The New York Times has two columns here on the issue of bringing children to work. One column author describes the times she brought her children, and the other column’s author says she never even asked; in fact, she didn’t want anyone to know she had children as she was afraid it would make her look less professional.
Both of these column highlight how essentially unfriendly our country is to children. I was lucky enough to teach in a school system that, because of our union contract, allowed me to stay home when my children were ill. This unusual permission should be common practice.
I think we tend to forget that people raising children are helping everyone. Today’s children are tomorrow’s citizens who will support our social security, staff our hospitals and schools, keep our country productive.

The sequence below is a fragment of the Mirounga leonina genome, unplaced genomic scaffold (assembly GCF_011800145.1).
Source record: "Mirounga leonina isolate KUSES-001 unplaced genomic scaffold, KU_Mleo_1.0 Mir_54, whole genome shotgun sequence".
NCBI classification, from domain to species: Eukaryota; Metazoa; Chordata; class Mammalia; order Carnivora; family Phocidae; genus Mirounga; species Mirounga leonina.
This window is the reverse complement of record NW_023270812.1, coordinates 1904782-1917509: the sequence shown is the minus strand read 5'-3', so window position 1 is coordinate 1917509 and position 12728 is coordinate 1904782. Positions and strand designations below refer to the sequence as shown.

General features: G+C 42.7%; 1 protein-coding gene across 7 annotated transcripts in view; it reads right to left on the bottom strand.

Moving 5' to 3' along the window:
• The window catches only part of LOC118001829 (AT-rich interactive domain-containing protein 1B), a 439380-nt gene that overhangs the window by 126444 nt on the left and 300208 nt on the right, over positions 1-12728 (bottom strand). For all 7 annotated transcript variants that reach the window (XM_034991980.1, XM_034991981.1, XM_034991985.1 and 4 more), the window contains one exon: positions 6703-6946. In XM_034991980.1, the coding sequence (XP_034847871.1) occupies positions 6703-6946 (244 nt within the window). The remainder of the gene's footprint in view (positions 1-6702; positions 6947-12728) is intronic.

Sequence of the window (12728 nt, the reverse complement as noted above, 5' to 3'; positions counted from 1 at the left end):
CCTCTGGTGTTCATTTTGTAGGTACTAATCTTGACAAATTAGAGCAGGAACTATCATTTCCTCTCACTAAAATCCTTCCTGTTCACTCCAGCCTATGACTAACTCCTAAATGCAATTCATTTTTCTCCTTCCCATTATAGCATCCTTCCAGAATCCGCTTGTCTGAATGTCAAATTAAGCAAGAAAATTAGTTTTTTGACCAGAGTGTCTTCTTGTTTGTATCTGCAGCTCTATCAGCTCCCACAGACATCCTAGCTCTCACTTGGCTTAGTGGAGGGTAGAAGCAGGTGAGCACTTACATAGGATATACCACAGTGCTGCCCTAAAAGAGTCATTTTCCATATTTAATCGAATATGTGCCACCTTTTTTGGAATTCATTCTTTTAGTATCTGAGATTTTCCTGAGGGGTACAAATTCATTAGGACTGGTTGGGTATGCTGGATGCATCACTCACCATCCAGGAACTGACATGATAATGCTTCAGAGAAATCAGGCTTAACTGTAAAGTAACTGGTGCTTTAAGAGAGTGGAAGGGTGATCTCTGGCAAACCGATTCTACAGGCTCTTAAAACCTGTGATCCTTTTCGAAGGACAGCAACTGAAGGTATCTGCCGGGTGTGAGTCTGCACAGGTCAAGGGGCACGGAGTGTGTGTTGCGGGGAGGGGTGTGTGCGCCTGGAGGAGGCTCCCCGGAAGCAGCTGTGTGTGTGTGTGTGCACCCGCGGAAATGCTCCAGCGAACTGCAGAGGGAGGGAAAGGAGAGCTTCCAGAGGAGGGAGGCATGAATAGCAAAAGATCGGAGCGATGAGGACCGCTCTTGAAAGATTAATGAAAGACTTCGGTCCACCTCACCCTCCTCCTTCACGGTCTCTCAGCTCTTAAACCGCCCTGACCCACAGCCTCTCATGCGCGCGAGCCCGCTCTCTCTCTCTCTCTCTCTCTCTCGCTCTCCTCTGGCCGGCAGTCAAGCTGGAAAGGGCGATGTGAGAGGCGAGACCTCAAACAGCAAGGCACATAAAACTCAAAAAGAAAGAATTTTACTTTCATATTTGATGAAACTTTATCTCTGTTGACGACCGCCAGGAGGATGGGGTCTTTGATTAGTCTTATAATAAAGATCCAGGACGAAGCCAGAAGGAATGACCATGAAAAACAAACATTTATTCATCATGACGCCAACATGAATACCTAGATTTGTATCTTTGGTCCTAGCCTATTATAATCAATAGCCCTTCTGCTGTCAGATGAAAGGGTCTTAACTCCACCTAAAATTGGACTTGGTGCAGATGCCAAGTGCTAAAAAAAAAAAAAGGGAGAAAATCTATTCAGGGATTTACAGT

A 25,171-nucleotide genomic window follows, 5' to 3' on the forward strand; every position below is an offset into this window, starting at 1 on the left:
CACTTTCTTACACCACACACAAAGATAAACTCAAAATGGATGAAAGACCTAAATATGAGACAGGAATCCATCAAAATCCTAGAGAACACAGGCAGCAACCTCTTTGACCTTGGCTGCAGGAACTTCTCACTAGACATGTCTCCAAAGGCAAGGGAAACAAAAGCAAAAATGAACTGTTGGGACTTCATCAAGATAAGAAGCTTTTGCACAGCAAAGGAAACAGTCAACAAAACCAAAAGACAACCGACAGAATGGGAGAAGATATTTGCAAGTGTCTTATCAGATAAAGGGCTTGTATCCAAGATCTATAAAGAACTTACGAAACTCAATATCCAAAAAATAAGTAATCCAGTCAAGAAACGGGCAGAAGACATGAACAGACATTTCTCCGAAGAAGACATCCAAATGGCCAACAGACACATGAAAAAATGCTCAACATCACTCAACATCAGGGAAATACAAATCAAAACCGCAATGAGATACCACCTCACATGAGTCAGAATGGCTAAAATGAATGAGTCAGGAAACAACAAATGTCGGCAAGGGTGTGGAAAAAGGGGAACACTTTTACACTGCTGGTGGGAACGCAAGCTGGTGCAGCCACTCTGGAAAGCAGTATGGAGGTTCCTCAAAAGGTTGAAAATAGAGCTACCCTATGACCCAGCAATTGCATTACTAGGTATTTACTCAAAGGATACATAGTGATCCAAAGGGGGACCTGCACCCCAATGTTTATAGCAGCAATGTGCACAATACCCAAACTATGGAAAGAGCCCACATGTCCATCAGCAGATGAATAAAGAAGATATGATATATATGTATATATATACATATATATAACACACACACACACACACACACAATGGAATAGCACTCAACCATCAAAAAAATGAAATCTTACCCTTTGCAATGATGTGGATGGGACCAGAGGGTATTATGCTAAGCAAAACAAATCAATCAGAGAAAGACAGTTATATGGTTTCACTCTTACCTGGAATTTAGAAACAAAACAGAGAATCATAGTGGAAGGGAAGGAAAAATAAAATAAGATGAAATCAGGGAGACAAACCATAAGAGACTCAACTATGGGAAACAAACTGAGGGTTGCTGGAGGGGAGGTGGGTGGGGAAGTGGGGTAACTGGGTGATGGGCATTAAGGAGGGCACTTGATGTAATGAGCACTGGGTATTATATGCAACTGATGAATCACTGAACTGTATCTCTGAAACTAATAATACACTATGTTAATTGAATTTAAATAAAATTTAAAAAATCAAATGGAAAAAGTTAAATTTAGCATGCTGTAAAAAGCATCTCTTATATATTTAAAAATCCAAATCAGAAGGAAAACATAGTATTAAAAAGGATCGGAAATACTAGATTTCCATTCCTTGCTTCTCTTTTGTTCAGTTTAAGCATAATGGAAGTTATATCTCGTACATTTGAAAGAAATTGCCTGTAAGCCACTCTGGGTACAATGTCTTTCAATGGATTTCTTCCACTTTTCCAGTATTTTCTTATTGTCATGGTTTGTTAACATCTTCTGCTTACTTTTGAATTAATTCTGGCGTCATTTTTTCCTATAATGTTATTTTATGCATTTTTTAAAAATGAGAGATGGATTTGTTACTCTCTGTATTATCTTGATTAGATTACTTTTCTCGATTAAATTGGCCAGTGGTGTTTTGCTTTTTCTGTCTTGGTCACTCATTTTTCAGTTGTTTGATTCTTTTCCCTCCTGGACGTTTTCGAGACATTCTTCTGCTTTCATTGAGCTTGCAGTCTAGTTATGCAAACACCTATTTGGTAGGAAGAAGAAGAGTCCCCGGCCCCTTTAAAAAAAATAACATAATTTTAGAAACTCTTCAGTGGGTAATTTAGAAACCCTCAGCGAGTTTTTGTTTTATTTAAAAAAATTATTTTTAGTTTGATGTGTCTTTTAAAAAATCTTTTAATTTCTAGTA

Unless parents are lucky enough to have willing family members close by who are able to step in and help, what are they to do? Send sick kids to school? The schools will send them right back home (as they should). Leave sick children home alone? A teenager would be okay, but you can’t leave a seven-year-old alone all day.
At least with school vacations and in-service days, it’s possible to plan ahead. But when a child wakes up with a fever what, exactly, are parents supposed to do?
I think the discussion should revolve around this question. To be afraid even to admit you have children is too ridiculous for comment.